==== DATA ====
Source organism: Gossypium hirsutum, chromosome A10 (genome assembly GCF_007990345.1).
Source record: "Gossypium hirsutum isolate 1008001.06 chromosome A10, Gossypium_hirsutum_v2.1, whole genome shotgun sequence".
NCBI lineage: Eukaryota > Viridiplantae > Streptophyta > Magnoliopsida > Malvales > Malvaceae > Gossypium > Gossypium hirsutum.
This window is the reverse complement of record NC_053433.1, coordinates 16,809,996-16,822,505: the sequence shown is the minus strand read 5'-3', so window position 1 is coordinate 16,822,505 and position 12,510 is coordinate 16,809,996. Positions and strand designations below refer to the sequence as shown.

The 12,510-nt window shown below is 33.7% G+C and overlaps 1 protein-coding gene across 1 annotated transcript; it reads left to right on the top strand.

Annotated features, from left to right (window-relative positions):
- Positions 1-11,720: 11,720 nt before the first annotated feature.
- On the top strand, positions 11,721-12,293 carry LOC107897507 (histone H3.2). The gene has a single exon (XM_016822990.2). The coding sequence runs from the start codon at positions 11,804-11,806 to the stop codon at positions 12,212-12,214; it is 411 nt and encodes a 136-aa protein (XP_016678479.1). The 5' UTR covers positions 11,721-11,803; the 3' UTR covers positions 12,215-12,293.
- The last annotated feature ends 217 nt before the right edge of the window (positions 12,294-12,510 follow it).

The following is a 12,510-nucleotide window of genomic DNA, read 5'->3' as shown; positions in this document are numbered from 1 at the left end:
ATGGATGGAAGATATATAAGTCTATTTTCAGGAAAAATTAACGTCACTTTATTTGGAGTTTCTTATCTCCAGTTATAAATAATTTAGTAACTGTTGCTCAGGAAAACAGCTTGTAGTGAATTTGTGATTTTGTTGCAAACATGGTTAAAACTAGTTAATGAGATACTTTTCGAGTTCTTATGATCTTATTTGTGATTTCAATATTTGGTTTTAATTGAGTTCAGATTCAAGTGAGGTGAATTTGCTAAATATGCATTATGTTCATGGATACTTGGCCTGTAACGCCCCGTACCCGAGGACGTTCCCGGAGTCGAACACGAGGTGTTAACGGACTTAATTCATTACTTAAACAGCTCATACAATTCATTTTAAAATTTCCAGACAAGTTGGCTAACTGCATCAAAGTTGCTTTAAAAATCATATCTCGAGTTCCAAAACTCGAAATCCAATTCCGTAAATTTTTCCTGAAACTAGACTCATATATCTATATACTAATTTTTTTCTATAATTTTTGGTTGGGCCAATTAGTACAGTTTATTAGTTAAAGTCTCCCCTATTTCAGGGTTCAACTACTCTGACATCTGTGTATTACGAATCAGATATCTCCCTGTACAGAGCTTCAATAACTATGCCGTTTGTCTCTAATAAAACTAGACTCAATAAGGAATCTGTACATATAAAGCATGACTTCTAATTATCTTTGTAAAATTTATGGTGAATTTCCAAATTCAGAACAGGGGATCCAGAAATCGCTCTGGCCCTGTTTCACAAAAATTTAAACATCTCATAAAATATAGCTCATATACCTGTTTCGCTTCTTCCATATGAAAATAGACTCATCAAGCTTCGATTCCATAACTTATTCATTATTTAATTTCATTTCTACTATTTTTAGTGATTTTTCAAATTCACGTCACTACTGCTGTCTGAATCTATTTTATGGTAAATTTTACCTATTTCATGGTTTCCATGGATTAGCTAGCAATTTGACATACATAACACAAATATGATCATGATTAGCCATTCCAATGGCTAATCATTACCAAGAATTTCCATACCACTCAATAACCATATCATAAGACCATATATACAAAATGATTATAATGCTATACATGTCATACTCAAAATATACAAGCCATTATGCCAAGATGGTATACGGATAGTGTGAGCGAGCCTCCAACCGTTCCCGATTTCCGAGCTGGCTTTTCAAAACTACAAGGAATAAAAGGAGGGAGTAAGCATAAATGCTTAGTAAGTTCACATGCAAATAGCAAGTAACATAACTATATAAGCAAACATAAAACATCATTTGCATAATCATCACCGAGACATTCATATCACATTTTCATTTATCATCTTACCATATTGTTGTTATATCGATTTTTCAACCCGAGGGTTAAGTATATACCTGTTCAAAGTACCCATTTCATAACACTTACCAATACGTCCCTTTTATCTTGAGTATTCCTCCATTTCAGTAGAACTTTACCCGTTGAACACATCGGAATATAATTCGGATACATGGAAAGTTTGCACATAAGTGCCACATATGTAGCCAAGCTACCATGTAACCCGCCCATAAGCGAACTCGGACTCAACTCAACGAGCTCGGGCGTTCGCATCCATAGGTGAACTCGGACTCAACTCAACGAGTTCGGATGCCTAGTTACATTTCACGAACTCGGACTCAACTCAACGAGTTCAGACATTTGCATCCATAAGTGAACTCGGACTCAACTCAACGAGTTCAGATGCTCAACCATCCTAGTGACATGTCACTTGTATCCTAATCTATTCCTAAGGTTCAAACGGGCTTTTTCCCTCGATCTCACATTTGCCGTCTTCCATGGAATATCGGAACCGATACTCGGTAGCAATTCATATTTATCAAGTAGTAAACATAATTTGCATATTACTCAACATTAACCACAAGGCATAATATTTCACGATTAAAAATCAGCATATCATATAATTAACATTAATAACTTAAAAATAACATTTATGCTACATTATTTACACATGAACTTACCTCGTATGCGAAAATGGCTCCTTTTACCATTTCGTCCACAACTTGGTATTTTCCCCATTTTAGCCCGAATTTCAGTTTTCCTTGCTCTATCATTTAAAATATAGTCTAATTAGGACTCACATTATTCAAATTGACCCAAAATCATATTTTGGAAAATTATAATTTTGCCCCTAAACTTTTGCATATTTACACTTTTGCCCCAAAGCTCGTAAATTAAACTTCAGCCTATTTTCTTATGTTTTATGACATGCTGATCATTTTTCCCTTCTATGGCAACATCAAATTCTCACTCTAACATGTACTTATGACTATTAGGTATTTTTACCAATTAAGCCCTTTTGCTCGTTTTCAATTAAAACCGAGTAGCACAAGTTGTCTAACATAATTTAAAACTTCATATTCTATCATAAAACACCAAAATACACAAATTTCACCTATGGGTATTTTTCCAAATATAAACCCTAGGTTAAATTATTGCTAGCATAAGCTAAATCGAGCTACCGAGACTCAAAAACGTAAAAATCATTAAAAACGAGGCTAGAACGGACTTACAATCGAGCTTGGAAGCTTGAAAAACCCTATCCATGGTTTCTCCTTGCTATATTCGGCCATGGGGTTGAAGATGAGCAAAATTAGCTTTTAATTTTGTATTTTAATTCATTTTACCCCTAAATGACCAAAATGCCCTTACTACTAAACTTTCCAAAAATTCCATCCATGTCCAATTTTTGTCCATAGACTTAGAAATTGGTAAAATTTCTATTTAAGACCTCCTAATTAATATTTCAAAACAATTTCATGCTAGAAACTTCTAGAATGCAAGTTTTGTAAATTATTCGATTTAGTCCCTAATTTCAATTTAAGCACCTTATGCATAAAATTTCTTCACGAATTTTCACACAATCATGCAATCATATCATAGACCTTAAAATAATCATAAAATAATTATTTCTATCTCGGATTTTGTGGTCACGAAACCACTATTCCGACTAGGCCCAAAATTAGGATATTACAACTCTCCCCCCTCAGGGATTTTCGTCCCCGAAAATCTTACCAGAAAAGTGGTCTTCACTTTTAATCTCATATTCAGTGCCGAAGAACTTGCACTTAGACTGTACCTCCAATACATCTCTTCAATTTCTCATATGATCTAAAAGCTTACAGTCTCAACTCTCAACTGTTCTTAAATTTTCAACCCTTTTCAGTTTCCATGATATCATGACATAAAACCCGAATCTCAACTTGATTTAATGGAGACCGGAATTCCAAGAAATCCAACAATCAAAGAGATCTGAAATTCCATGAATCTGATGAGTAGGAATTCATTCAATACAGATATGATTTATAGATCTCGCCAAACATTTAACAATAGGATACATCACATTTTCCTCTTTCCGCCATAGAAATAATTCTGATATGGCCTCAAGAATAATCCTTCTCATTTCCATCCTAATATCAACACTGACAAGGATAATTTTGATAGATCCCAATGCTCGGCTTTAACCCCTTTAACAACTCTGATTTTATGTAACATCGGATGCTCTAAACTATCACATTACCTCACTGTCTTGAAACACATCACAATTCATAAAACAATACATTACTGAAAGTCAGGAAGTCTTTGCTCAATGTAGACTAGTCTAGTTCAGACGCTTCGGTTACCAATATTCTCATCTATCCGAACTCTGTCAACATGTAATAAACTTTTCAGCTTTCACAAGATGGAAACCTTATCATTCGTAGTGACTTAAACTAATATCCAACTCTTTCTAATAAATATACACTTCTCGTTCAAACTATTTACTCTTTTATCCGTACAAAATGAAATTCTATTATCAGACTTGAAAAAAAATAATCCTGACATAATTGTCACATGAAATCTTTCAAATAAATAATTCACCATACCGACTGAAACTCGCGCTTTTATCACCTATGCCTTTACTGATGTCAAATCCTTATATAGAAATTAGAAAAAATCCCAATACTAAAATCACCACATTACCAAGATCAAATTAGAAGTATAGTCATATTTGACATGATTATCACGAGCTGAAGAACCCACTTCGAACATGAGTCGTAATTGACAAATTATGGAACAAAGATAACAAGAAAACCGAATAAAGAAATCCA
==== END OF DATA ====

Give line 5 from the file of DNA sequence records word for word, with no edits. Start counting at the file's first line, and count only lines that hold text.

The 12,510-nt window shown below is 33.7% G+C and overlaps 1 protein-coding gene across 1 annotated transcript; it reads left to right on the top strand.